my

life was wholly dependent on him, I was not willing to disoblige him, and therefore, though unwillingly, declined the offer.

My uncle, who possessed a plentiful fortune, frequently hinted to me in conversation, that at his death I should be provided for in such a manner that I should be able to make my future life comfortable and happy. As this promise was often repeated, I was the less anxious about any provision for myself. In a short time my uncle was taken ill, and though all possible means were made use of for his recovery, in a few days he died.

The sorrow arising from the loss of a relation, by whom I had been always treated with the greatest kindness, however grievous, was not the worst of my misfortunes. As he enjoyed an almost uninterrupted state of health, he was the less mindfu! of his dissolution, and died intestate, by which means his whole fortune devolved to a nearer rela. tion, the heir at law.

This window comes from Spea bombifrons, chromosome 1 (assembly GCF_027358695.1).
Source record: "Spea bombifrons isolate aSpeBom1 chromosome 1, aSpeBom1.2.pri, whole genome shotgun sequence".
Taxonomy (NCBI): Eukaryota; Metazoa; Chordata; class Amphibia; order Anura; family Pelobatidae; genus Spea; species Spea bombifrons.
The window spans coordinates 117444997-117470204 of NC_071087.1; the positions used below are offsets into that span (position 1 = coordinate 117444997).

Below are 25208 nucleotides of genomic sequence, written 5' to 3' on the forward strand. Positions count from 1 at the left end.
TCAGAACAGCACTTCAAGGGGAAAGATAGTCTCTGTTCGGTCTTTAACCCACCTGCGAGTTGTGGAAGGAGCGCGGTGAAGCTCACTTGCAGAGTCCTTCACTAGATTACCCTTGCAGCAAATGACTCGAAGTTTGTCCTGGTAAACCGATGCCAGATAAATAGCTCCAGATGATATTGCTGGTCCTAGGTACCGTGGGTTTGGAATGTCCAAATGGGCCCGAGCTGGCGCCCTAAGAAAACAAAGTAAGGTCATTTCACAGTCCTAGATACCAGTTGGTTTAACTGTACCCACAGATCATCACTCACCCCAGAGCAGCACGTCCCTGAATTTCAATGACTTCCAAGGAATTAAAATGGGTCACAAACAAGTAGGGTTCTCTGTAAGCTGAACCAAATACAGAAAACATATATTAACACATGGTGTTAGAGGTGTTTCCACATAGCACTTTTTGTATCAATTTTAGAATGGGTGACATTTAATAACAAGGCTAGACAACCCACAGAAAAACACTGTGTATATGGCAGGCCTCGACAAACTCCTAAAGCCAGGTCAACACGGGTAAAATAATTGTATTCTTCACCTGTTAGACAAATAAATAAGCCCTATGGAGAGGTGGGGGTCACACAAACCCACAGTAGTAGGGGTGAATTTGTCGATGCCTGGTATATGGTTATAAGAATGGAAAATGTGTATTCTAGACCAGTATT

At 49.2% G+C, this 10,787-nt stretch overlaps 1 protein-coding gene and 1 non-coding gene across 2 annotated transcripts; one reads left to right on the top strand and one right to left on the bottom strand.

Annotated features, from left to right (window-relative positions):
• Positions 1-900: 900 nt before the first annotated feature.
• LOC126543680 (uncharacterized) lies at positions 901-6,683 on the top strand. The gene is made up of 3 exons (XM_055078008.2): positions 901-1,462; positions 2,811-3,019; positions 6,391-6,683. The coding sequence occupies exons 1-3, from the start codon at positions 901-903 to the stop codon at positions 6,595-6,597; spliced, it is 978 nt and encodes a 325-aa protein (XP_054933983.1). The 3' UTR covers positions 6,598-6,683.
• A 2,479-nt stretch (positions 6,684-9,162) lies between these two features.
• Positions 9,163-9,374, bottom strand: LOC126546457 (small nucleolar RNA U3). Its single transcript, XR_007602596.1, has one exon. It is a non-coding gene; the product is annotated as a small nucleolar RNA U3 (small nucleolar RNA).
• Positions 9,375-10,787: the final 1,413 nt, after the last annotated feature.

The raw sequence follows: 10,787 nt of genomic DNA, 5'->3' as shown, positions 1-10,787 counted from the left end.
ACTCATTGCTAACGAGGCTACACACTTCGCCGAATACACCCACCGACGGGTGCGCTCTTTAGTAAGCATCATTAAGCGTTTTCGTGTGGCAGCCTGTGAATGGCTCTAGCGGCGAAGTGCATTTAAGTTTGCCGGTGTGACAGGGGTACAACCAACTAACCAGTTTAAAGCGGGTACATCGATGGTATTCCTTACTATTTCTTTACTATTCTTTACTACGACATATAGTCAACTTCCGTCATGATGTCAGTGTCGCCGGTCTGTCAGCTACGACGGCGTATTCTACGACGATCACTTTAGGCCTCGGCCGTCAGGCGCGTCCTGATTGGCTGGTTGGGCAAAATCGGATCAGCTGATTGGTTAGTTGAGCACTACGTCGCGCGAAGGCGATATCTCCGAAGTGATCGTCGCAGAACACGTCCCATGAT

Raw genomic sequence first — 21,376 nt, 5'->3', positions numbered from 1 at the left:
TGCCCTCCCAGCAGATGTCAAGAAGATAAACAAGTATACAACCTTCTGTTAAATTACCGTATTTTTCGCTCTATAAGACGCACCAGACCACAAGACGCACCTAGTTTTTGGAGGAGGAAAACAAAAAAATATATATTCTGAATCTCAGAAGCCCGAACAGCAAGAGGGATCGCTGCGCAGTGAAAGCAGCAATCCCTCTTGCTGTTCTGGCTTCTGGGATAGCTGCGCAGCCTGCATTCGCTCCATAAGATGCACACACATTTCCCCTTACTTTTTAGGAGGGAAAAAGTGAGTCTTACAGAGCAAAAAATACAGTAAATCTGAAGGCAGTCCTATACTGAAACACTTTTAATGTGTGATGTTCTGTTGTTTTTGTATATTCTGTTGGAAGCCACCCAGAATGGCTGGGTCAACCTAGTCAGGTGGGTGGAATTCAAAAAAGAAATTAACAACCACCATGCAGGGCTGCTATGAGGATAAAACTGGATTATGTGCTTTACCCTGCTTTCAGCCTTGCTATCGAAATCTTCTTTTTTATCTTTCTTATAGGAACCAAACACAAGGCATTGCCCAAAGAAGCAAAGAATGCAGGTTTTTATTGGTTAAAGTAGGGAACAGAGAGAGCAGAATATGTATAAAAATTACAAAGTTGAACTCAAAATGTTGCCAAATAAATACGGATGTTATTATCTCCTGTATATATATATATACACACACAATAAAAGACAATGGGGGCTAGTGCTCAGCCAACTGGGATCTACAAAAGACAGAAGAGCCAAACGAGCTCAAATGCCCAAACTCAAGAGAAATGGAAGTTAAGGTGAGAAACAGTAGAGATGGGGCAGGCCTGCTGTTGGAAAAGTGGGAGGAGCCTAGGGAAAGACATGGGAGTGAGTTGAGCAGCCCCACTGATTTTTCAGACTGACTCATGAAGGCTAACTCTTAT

Thus excluded from all hopes of living in the manner with which I have so long flattered myself, I am doubtful what method I shall take to procure a decent maintenance. I have been educated in a manner that has set me above a state of servitude, and my

situation renders me unfit for the company